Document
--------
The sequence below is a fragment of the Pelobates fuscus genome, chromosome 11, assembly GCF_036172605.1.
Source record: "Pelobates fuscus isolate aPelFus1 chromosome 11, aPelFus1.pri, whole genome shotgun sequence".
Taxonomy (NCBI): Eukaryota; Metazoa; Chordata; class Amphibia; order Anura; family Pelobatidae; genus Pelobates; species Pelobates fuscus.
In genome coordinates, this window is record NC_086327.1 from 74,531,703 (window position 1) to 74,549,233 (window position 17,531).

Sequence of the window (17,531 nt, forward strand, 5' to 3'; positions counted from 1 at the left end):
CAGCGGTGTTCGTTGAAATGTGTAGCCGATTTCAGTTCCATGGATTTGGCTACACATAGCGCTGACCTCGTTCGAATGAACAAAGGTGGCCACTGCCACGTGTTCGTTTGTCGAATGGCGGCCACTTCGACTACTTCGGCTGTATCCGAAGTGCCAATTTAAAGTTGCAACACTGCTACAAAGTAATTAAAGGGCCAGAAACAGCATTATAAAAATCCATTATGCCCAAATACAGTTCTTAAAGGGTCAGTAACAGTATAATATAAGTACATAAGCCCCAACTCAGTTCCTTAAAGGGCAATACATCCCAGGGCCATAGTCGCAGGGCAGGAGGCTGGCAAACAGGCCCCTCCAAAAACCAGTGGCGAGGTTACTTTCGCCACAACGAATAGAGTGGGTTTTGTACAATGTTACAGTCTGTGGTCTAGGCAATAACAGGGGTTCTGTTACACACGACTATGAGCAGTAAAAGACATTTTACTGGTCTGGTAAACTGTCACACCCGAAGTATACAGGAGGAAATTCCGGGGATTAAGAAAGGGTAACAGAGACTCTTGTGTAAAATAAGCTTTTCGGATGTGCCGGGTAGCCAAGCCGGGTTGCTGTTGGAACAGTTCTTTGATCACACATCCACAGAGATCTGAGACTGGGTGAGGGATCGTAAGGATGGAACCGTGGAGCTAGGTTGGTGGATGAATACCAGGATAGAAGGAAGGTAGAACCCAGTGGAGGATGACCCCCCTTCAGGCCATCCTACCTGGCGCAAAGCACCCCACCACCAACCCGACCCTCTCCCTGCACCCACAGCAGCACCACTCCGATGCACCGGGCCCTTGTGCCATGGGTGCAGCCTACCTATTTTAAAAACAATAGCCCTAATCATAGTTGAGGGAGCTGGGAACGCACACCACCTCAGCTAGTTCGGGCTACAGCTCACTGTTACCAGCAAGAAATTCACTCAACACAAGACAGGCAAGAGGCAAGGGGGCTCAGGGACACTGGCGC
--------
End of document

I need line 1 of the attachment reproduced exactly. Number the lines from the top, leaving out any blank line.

The sequence below is a fragment of the Pelobates fuscus genome, chromosome 11, assembly GCF_036172605.1.